He said, "It is actually an appeal against the old corrupted system that, for example, allowed some dubious candidates to run, but at the same time forbade me to participate in the elections (this decision was annulled by the CAS just a couple of days before the elections).

"In other words, it is an appeal against the hypocrisy which I’m afraid is still the main feature of the IWF."

In a letter to the IWF, Moradi said that holding the "disastrous, non-transparent elections amid such confusion" showed a disregard for the IOC's demands.

Agapitov said that his proposal for Russian weightlifters to compete online, which he outlined to the IWF Board at a meeting in Rome yesterday, was also drawn up "to combat hypocrisy".

Agapitov said, "It was the IOC that recommended all international federations not to allow Russian athletes to participate in any international competitions, citing the impossibility of ensuring the safety of participants.

"At the same time, the IOC reaffirmed its commitment to fair competition for all without any discrimination.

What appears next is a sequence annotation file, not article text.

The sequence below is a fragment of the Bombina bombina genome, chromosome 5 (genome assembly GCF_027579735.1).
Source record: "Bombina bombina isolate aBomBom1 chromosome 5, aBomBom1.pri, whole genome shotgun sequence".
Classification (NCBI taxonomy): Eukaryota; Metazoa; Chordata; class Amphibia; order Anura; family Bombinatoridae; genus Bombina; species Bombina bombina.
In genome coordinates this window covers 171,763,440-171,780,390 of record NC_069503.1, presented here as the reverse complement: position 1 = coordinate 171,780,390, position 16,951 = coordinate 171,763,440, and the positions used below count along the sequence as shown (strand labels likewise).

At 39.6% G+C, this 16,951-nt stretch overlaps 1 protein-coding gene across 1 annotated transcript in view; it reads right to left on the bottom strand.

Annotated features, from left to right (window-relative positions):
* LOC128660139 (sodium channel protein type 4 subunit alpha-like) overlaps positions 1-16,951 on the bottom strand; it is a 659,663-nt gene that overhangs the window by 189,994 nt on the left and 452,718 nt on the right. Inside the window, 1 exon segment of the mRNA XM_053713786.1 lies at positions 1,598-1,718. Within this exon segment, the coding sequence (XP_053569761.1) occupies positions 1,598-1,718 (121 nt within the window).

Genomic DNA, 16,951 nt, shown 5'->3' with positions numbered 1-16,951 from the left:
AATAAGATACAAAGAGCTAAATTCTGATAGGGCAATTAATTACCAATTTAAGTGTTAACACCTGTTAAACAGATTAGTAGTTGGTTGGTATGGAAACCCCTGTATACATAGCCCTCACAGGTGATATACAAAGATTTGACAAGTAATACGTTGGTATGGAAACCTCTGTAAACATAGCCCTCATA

"Weightlifting has a huge advantage over many other Olympic sports - weightlifters do not have contact with each other, like, say, in boxing or judo.

"They can compete independently of each other under the same conditions, as it was during the COVID-19 pandemic.

"This system would allow weightlifters from Russia to compete online with other athletes around the world, fulfilling all the requirements of any international competition.”

In a social media post, Agapitov claimed that recent comments by Thomas Bach, the IOC President, about putting conditions on Russian athletes before they were allowed to compete amounted to "a gross violation of the Olympic Charter".